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Remarks With Prime Minister Edouard Balladur of France and an Exchange With Reporters in Paris

June 07, 1994

The President. The Prime Minister and I had a very good meeting, and we just had a wonderful lunch.

We discussed a large number of topics. But the things I think I should emphasize are first, our common commitment to complete the GATT round and to continue the work of broadening and expanding trade as a way of promoting economic growth; second, our desire to use the G-7 meeting which is coming up as a way of dealing with some of the difficult questions that the wealthier countries have to face in a global economy, the questions of labor standards, of environmental protection, the question of how to generate new jobs for our people. These are questions, in many ways, that advanced economies have never seriously discussed with one another. We are attempting to do that.

We also, of course, discussed our common concerns in the area of foreign policy. And we reaffirmed our determination to work together very closely on the question of Bosnia to try to first encourage both sides to support Mr. Akashi's proposal for a cease-fire and secondly to support the work of the contact group in attempting to come up with an appropriate division of territory, which can be the basis of a lasting settlement there. We intend to be as supportive as we can. We can work on the cease-fire, and we have to await the final results of the contact group on the territorial recommendations.

On balance, I felt it was a very good meeting. I reaffirmed the support of the United States for a stronger, a more integrated, more involved Europe in terms of security, political, and economic affairs. And in that regard, the last point I would like to make is how pleased I am that 19 other nations have agreed to join France and the United States and the other NATO nations in the Partnership For Peace. This is very encouraging. We should have some joint exercises before the end of the year, which will put us on the road to a more united Europe, in a very important security dimension.

So these are the things that we discussed. We discussed other things as well, but these are the highlights from my point of view. I'd like to now have the Prime Minister say whatever he wishes to say, and then perhaps we can answer a question or two.

Prime Minister Balladur. The President of the United States has just said, with great precision, exactly what we actually talked about. And I, we agreed on the importance of the fact that the trade negotiations should lead speedily to arrangements which would take into account the questions of labor and social legislation in various parts of the world. And the President suggested that we should ask experts to deal with these problems, and I, of course, immediately agreed.

Secondly, we stressed the importance for Europe and for the whole world of the nuclear safety issue, with particular reference to the Ukraine, and steps that should be taken to ensure that the situation there should not get worse, which would also have an impact on a number of other European countries.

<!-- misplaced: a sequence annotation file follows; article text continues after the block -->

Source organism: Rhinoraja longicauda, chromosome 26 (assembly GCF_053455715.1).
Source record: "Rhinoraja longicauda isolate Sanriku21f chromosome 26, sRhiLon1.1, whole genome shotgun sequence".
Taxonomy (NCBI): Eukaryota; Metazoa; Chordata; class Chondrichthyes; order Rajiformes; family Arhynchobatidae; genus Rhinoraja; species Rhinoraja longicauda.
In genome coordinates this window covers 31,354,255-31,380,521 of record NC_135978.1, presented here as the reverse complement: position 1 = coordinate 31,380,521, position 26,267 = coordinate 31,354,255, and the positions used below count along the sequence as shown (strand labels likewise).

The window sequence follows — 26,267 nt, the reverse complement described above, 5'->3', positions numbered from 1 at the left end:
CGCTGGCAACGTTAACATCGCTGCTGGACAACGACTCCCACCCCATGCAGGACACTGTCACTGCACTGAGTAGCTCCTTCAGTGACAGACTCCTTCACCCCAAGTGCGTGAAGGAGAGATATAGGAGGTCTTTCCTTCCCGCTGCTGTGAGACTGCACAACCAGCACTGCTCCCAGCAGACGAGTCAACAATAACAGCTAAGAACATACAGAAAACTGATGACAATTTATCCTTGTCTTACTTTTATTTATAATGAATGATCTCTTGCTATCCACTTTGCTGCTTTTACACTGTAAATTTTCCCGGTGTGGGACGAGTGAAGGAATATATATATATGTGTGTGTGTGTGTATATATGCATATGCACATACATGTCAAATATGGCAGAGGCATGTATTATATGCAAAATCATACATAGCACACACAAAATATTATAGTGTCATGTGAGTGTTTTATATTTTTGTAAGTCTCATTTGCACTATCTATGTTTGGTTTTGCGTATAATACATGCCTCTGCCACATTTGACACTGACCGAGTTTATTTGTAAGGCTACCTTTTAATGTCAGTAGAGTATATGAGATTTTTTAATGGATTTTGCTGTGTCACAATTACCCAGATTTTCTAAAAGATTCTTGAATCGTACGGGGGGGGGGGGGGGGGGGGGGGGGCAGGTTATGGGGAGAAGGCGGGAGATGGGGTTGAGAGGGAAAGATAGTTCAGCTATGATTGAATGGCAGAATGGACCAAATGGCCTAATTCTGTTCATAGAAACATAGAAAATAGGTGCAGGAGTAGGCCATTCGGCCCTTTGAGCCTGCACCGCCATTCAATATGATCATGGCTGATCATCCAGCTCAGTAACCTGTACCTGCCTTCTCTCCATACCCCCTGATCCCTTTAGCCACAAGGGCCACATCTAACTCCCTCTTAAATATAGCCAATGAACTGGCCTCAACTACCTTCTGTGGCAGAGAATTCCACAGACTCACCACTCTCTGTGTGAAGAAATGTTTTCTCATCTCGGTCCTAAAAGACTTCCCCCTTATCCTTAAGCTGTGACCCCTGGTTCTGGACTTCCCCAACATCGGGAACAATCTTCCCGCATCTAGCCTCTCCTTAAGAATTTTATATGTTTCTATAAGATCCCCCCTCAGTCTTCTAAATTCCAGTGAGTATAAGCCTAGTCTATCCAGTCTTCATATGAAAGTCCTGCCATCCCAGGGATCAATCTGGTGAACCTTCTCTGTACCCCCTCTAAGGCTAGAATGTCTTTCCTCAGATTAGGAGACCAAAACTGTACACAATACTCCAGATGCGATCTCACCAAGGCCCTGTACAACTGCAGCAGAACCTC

Those, I think, are the main points that we talked about. But in addition, we had a very friendly conversation. If I may say so, Mr. President, I think we can say it was also a fruitful one. We, of course, reaffirmed the great importance and strength of the friendship between our two countries.

North Korea

Q. Mr. President, did you discuss North Korea at all, or sending a special emissary to Seoul?

The President. We did discuss North Korea, of course. And I reaffirmed the position of the United States that the Security Council must take up this question and consider a sanctions resolution.

I believe that the Prime Minister agrees with that position. You might want to ask him, but I was very satisfied with the response with regard to North Korea. Of course, France's position on this is pivotal, since it is one of the permanent members of the Security Council.

Prime Minister Balladur. I agree that nonproliferation is an extremely important aim, both for the United States and for France. And I assured the President of our support for a Security Council resolution.

Europe-U.S. Relations The President. Is there a French question?

Q. Yes, sir, thank you. Mr. Prime Minister, are you satisfied with President Clinton's position on Europe and the relations with France? Are you reassured after one year of American foreign policy about which we said that it was a rather uncertain one?

Prime Minister Balladur. I am not reassured, because I wasn't in the least worried. I have full responsible confidence in the United States administration and President Clinton's administration. Now, naturally, we don't necessarily see everything exactly from the same viewpoint, and the opposite would be extremely surprising. But we do share the common aim of peace and security worldwide.

And I would like to add that I found in President Clinton a great openness of mind and a great appreciation of European problems and the need that Europe should organize itself better, and indeed, he made this point at the end of the luncheon. So I think that most of the causes that could possibly earlier have led to difficulty in understanding each other's viewpoint have, in fact, disappeared.

The President. Thank you.

NOTE: The President spoke at 3:20 p.m. at the Hotel Matignon. Prime Minister Balladur spoke in French, and his remarks were translated by an interpreter.

William J. Clinton, Remarks With Prime Minister Edouard Balladur of France and an Exchange With Reporters in Paris Online by Gerhard Peters and John T. Woolley, The American Presidency Project

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